At Google I/O 2015 the Material Design Support Library was announced, and with it creating material apps targeting API levels below API 19 suddenly got a lot easier. In this series we’ll look at taking the RSS Reader app that we used as a basis for the Material series, and re-write it to make full use of the new Design Support Library. Previously we looked at getting a basic tab bar working and in this article we’ll look at getting some nice toolbar hiding and showing on scroll behaviour working.
Before we begin I think that it is worth pointing out that adapting the existing code to include some really nice behaviours will require absolutely no Java code. Please read the previous sentence again! NO. JAVA.
This is where some of the real power built in to the design support library really comes to prominence, as we get a lot of behaviour built in to the new controls – we just have to hook it up which can, in many cases, be done entirely within our layouts.
So the first thing to look at is out main layout which we’re going to need to modify once again:
<?xml version="1.0" encoding="utf-8"?>
We have a couple of new Layout types which we’ve added in here. The outer one is CoordinatorLayout. This is the main workhorse which does an awful lot for us yet requires very little in the way of configuration. It is essentially a marshaller which applies externally defined behaviours to the child Views within CoordinatorLayout. This is a bit of an abstract concept, so let’s actually try and explain it a little better by examining what is going in the rest of this layout.
The next new layout is AppBarLayout which now wraps our Toolbar and TabLayout. AppBarLayout defines some common scrolling behaviours which are common to app bars and is what defines the scrolling behaviour which we’re looking to achieve. If we look at the additional layout parameter we’ve added to the Toolbar we can see that we’ve specified a couple of scroll flags which are the behaviours which will be applied to that specific control.
scroll means that the toolbar will scroll in direct relation to other scroll events, and
enterAlways means that it will scroll on any downwards scroll event. In other words scroll means that this view will move as we scroll and enterAlways will provide a quick return when we scroll downwards.
So we’ve spoken about scroll events, but not actually discussed where these scroll events come from, but that should be fairly obvious if we think about it: The behaviour that we’re after is to hide the toolbar when the user scrolls the contents of the current ViewPager page. So we need the toolbar to respond to scroll events originating from the ViewPager. If we look at the line we added to the ViewPager it is a layout parameter (meaning that it will be handled by the parent layout – the CoordinatorLayout and defines the behaviour that we wish to implement.
The behaviour is the contract between two distinct Views and CoordinatorLayout is responsible for connecting the two Views together. In our case AppBarLayout defines a behaviour named ScrollingViewBehavior which collects scroll events from the View it gets attached to and passes them back to AppBarLayout. AppBarLayout then applies these scrolling events to its child Views according to the scroll flags that each one has declared.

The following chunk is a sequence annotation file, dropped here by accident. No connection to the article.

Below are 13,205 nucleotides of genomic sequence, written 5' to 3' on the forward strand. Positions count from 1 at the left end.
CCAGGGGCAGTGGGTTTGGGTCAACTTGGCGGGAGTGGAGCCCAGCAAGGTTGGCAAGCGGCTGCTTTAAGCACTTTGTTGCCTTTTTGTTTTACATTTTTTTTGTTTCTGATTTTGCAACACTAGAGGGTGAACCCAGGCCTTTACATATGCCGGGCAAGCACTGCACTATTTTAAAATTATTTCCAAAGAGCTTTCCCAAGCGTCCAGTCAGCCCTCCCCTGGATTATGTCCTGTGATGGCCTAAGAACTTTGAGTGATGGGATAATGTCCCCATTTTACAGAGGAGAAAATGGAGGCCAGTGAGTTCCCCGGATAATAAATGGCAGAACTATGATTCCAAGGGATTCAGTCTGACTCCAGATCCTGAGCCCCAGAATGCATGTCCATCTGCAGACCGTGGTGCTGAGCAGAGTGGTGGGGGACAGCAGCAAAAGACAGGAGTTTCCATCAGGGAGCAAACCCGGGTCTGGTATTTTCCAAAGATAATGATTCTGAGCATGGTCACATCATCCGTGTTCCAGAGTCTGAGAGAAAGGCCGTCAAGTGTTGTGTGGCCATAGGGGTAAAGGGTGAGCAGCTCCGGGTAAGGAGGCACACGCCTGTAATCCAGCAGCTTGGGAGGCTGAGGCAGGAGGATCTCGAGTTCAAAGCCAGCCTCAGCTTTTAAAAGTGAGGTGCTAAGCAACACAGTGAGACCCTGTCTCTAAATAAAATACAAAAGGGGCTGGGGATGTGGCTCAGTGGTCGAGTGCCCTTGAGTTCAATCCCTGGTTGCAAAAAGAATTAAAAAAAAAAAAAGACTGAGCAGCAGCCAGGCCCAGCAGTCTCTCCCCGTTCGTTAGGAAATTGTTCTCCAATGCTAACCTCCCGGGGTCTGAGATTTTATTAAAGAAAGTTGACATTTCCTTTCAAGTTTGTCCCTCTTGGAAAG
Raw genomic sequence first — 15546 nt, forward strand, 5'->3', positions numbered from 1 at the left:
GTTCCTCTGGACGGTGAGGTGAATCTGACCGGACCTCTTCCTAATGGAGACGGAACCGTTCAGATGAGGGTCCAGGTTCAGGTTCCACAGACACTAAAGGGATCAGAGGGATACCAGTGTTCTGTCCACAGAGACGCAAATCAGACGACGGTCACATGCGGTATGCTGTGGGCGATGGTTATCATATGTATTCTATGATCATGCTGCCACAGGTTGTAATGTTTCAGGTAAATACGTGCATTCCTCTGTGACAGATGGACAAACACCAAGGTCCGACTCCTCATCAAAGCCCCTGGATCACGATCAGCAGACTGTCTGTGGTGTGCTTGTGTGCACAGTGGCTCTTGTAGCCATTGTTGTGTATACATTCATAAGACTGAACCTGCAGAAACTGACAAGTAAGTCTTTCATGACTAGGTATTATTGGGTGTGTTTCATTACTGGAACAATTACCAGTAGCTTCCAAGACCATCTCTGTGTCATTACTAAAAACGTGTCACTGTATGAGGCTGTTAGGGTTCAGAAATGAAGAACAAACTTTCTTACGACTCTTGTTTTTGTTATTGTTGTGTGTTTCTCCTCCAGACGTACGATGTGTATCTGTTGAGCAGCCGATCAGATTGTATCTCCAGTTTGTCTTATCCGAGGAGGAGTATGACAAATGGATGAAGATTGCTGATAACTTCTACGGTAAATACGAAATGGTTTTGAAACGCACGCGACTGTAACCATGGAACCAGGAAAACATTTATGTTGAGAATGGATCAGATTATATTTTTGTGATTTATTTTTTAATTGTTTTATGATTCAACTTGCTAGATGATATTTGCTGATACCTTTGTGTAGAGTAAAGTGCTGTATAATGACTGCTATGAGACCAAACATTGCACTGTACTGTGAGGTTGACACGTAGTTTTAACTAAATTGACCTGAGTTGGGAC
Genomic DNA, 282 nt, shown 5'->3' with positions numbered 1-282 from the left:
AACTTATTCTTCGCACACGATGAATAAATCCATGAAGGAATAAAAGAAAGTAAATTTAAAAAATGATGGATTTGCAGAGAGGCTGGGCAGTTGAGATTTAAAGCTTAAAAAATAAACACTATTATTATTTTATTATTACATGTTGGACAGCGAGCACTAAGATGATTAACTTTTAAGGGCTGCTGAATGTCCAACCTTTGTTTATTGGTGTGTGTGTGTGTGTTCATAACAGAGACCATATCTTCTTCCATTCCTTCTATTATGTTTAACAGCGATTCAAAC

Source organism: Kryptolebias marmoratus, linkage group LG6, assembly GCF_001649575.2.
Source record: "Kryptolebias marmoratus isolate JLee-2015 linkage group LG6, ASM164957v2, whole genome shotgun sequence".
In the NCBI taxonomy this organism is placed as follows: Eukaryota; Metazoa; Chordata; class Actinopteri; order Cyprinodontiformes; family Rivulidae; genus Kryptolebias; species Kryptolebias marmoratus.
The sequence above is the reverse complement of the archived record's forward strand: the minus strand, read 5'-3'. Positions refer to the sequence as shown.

So as scroll events occur within the ViewPager, these get passed to the AppBarLayout which then applies them accordingly to the Toolbar and we get the scrolling behaviour that we require.
However, if we try that it doesn’t work. This caused me a lot of head scratching because everything looked as it should. I referred to Chris Banes’ excellent Cheesesquare code to confirm how this should work and I couldn’t see any difference in this area of the code. The only difference I noticed was that within each ViewPager fragment Chris was using a RecyclerView whereas I was using a WebView. It was after looking at the source of RecyclerView v22.2.0 that I noticed that it implements an interface named NestedScrollingChild which is part of the v4 support library.
Next I looked at this and tried to implement my own subclass of WebView which implemented NestedScrollingChild and implemented its methods using NestedScrollingChildHelper as the javadocs suggest. However, I didn’t manage to get this working.
Next I looked for other classes which implement NestedScrollingChild and found another View in the v4 support library named NestedScrollView which behaves much like ScrollView whilst implementing NestedScrollingChild.
I tried wrapping my standard WebView inside this:
<?xml version="1.0" encoding="utf-8"?>
This now started generating the required scroll events and I got the behaviour I was after:
Although there’s quite a lot of new information here, the actual changes we needed to make to get some pretty nice behaviour are actually quite minor. We get an awful lot from a few small changes thanks to CoordinatorLayout and AppBarLayout (and the behaviour that it defines).
In the next article we’ll move on to the Floating Action Button.
The source code for this article is available here.
© 2015, Mark Allison. All rights reserved.
Copyright © 2015 Styling Android. All Rights Reserved.
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